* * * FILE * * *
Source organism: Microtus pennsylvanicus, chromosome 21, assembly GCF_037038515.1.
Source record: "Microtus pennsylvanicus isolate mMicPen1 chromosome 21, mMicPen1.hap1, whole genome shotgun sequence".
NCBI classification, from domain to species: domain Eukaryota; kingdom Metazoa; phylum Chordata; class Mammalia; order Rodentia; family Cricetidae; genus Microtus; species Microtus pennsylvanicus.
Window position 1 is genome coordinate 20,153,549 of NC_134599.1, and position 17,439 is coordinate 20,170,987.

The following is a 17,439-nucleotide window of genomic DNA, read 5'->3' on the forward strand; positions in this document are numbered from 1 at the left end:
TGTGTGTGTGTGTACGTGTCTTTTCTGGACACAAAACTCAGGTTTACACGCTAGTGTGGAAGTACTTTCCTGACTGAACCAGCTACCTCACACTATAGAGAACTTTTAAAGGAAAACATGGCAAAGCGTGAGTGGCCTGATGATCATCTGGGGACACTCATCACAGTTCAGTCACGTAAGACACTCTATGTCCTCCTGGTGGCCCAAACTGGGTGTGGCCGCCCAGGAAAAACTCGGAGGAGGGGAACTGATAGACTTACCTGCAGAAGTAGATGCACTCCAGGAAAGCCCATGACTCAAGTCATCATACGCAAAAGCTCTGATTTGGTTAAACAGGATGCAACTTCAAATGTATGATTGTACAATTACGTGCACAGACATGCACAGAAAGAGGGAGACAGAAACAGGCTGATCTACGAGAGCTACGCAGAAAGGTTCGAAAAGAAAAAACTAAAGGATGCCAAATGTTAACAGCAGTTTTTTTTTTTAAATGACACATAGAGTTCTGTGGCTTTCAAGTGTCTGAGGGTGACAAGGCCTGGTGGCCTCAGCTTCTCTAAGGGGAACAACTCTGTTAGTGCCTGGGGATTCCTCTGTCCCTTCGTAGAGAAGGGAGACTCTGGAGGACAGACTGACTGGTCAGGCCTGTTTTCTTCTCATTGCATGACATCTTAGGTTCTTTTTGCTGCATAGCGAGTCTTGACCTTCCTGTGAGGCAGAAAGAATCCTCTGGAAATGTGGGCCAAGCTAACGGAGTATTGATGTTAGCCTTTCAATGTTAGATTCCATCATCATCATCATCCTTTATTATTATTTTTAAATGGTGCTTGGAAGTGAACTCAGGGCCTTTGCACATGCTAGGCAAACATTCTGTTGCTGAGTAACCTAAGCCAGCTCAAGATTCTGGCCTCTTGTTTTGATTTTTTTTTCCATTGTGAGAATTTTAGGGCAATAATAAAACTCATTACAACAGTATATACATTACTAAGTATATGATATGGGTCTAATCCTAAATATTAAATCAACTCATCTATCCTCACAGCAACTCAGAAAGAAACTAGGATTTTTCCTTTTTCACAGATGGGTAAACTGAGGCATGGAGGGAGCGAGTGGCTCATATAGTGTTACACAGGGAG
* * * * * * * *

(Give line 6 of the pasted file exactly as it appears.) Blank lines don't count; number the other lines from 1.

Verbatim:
TGTGTGTGTGTGTACGTGTCTTTTCTGGACACAAAACTCAGGTTTACACGCTAGTGTGGAAGTACTTTCCTGACTGAACCAGCTACCTCACACTATAGAGAACTTTTAAAGGAAAACATGGCAAAGCGTGAGTGGCCTGATGATCATCTGGGGACACTCATCACAGTTCAGTCACGTAAGACACTCTATGTCCTCCTGGTGGCCCAAACTGGGTGTGGCCGCCCAGGAAAAACTCGGAGGAGGGGAACTGATAGACTTACCTGCAGAAGTAGATGCACTCCAGGAAAGCCCATGACTCAAGTCATCATACGCAAAAGCTCTGATTTGGTTAAACAGGATGCAACTTCAAATGTATGATTGTACAATTACGTGCACAGACATGCACAGAAAGAGGGAGACAGAAACAGGCTGATCTACGAGAGCTACGCAGAAAGGTTCGAAAAGAAAAAACTAAAGGATGCCAAATGTTAACAGCAGTTTTTTTTTTTAAATGACACATAGAGTTCTGTGGCTTTCAAGTGTCTGAGGGTGACAAGGCCTGGTGGCCTCAGCTTCTCTAAGGGGAACAACTCTGTTAGTGCCTGGGGATTCCTCTGTCCCTTCGTAGAGAAGGGAGACTCTGGAGGACAGACTGACTGGTCAGGCCTGTTTTCTTCTCATTGCATGACATCTTAGGTTCTTTTTGCTGCATAGCGAGTCTTGACCTTCCTGTGAGGCAGAAAGAATCCTCTGGAAATGTGGGCCAAGCTAACGGAGTATTGATGTTAGCCTTTCAATGTTAGATTCCATCATCATCATCATCCTTTATTATTATTTTTAAATGGTGCTTGGAAGTGAACTCAGGGCCTTTGCACATGCTAGGCAAACATTCTGTTGCTGAGTAACCTAAGCCAGCTCAAGATTCTGGCCTCTTGTTTTGATTTTTTTTTCCATTGTGAGAATTTTAGGGCAATAATAAAACTCATTACAACAGTATATACATTACTAAGTATATGATATGGGTCTAATCCTAAATATTAAATCAACTCATCTATCCTCACAGCAACTCAGAAAGAAACTAGGATTTTTCCTTTTTCACAGATGGGTAAACTGAGGCATGGAGGGAGCGAGTGGCTCATATAGTGTTACACAGGGAG